WALKOUT: Texas Democrats leave the state to block GOP election changes

Texas Politics

AUSTIN, Texas (AP/KXAN/Texas Tribune) — Democrats in the Texas Legislature walked out of the state in the midst of Monday’s special session — in another revolt against a Republican-led overhaul of election laws.

It’s the first time since 2003 that Texas Democrats have crossed state lines to break quorum, flying from Austin to Washington, D.C., the Texas Tribune reports. It’s not currently known when they’ll return.

In 2003, the democratic lawmakers traveled to Oklahoma for five days to kill a redistricting bill. The legislators eventually passed the new maps later that year, but former democratic leader Jim Dunnam said it was all worth it just to bring national attention their mission.

“When we did what we did, it got a lot of national and even international attention. It shone a spotlight on what they were trying to do, to manipulate the electoral system,” Dunnam told KXAN on Monday. “That stopped other states from moving forward and doing something similar.”

Democratic lawmakers planned the move before Republicans could pass the controversial voting bills after Gov. Greg Abbott set the legislation as one of 11 priority items for the special legislative session. Abbott and other state Republicans have zeroed in on “election integrity” bills since the November 2020 Election, although there’s no evidence any widespread voter fraud occurred.

Scott Braddock of the Quorum Report lawmakers can’t technically break quorum until a quorum is needed for legislative business, such as voting.

The Texas Constitution requires a quorum, which has been set as two-thirds of lawmakers present, which lets them conduct state business in the House and Senate. Lawmakers who are not present can be legally compelled to attend.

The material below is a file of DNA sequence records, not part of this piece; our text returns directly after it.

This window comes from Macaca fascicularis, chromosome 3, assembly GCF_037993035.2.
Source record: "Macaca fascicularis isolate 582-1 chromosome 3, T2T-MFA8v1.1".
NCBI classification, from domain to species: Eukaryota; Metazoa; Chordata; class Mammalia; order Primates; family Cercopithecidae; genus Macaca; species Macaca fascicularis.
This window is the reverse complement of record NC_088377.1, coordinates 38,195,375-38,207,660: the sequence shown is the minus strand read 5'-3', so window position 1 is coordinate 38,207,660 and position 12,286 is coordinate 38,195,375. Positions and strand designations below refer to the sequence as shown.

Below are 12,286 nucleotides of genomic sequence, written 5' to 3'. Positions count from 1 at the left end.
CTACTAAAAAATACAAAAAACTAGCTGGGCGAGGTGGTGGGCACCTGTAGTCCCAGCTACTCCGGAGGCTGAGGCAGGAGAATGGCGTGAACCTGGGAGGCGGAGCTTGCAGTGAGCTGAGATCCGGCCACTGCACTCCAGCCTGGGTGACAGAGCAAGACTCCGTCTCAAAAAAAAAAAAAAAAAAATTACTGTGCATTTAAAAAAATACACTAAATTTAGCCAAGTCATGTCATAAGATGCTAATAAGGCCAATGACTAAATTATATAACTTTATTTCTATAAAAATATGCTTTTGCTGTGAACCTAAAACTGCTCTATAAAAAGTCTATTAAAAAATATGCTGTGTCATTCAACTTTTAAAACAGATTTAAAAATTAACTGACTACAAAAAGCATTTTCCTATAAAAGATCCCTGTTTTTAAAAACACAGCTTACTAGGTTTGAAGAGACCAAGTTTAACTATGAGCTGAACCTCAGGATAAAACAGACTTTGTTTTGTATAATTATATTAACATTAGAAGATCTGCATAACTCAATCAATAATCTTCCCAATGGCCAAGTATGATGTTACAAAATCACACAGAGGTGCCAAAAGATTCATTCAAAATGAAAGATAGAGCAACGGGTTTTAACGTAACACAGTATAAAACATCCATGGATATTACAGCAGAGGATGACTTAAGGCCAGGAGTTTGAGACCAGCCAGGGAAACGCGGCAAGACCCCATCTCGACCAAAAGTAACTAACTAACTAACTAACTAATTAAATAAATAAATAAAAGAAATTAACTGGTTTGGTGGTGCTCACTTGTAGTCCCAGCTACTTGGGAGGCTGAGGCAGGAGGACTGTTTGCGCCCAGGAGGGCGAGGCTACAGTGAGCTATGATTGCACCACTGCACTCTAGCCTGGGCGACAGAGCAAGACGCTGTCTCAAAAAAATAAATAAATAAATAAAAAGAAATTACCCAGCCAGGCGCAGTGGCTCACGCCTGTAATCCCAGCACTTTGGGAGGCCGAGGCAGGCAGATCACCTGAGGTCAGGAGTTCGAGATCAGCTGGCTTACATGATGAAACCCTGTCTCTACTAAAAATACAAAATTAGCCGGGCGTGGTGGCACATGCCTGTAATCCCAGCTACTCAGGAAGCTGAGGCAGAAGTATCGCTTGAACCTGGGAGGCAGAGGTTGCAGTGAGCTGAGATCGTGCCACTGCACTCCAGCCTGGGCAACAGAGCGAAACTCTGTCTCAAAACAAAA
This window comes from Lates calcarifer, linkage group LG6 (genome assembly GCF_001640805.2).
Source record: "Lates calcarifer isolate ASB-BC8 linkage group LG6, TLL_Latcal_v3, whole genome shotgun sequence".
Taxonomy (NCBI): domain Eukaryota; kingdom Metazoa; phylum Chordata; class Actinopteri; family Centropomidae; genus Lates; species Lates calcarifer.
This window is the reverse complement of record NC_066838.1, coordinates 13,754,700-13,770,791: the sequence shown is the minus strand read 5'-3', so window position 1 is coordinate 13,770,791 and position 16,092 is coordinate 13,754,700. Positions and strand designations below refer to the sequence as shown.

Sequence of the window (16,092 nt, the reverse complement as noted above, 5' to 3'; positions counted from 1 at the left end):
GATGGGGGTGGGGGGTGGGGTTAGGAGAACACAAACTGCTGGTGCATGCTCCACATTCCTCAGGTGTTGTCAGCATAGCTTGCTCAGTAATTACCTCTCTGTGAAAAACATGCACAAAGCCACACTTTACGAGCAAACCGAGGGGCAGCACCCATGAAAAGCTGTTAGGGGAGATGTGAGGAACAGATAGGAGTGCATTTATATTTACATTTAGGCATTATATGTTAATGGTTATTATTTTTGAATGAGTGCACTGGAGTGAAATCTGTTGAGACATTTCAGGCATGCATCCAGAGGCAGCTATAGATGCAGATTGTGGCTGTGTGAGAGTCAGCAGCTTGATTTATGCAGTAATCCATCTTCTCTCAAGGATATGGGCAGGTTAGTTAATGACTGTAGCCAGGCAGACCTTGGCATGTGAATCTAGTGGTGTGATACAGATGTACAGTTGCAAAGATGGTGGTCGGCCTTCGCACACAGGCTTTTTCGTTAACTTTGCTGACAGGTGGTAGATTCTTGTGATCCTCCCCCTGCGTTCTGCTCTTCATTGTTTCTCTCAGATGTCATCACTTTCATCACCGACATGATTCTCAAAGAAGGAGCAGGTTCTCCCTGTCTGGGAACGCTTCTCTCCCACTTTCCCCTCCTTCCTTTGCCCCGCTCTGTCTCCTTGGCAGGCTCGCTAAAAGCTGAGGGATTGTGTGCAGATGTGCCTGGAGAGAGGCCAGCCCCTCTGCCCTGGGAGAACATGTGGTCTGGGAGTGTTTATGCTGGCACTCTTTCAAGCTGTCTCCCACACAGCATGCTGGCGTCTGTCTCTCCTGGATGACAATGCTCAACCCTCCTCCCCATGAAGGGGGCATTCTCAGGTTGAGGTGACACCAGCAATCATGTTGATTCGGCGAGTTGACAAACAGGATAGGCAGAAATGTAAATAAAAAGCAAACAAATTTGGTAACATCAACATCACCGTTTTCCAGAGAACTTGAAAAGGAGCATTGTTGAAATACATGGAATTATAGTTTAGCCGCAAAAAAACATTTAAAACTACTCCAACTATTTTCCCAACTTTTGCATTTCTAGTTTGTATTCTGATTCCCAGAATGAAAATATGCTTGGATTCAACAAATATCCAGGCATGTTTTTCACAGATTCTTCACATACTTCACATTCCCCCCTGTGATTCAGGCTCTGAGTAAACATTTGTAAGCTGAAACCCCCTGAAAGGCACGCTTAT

In May, Democrats walked out of the Texas Capitol to block a sweeping bill that included bans on 24-hour polling places and provisions to empower partisan poll watchers. In June, Gov. Greg Abbott vetoed funding for the Texas legislature because of the walkout.

Last week, House Speaker Dade Phelan signaled he could take a tougher approach if Democrats walk out again, telling KXAN “all options are on the table.” He didn’t elaborate on what those could be, but said in part on Monday: “These actions put at risk state funding that will deny thousands of hard-working staff members and their families a paycheck, health benefits, and retirement investment so that legislators who broke quorum can flee to Washington D.C. in private jets.”

Over the weekend, hundreds of people showed up to testify before the Texas House and Senate as they considered Senate Bill 1 and House Bill 3. Those proposals would restrict drive-through and 24-hour voting and tighten rules for voting by mail. It would also increase opportunities for partisan poll watchers to oversee the election process and would not allow local officials to send out applications for people to request mail-in ballots.

The first vote on those bills on the House floor was expected this week. If the measures are not taken up during this special session, Gov. Abbott could call another.

In a statement on Monday, the Texas House Democratic Caucus said: